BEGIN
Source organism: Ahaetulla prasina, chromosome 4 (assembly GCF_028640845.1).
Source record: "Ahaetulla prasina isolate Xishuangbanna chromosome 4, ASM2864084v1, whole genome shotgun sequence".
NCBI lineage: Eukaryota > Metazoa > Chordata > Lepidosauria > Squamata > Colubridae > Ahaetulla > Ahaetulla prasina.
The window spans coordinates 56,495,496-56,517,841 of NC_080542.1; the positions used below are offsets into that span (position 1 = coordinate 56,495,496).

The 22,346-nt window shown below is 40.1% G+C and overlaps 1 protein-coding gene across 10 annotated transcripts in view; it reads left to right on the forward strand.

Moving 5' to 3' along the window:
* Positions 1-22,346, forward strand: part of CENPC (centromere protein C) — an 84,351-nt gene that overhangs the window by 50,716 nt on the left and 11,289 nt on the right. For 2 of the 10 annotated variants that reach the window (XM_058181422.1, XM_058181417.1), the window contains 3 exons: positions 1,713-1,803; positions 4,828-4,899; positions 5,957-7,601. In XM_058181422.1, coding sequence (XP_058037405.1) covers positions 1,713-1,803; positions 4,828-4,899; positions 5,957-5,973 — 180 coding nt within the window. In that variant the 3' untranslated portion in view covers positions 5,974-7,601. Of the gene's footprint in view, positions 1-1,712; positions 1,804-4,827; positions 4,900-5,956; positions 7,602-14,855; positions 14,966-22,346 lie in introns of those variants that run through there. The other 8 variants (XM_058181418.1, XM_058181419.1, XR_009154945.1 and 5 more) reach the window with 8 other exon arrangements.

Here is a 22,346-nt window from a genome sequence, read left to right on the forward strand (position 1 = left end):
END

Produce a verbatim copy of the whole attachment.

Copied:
Source organism: Ahaetulla prasina, chromosome 4 (assembly GCF_028640845.1).
Source record: "Ahaetulla prasina isolate Xishuangbanna chromosome 4, ASM2864084v1, whole genome shotgun sequence".
NCBI lineage: Eukaryota > Metazoa > Chordata > Lepidosauria > Squamata > Colubridae > Ahaetulla > Ahaetulla prasina.
The window spans coordinates 56,495,496-56,517,841 of NC_080542.1; the positions used below are offsets into that span (position 1 = coordinate 56,495,496).

The 22,346-nt window shown below is 40.1% G+C and overlaps 1 protein-coding gene across 10 annotated transcripts in view; it reads left to right on the forward strand.

Moving 5' to 3' along the window:
* Positions 1-22,346, forward strand: part of CENPC (centromere protein C) — an 84,351-nt gene that overhangs the window by 50,716 nt on the left and 11,289 nt on the right. For 2 of the 10 annotated variants that reach the window (XM_058181422.1, XM_058181417.1), the window contains 3 exons: positions 1,713-1,803; positions 4,828-4,899; positions 5,957-7,601. In XM_058181422.1, coding sequence (XP_058037405.1) covers positions 1,713-1,803; positions 4,828-4,899; positions 5,957-5,973 — 180 coding nt within the window. In that variant the 3' untranslated portion in view covers positions 5,974-7,601. Of the gene's footprint in view, positions 1-1,712; positions 1,804-4,827; positions 4,900-5,956; positions 7,602-14,855; positions 14,966-22,346 lie in introns of those variants that run through there. The other 8 variants (XM_058181418.1, XM_058181419.1, XR_009154945.1 and 5 more) reach the window with 8 other exon arrangements.

Here is a 22,346-nt window from a genome sequence, read left to right on the forward strand (position 1 = left end):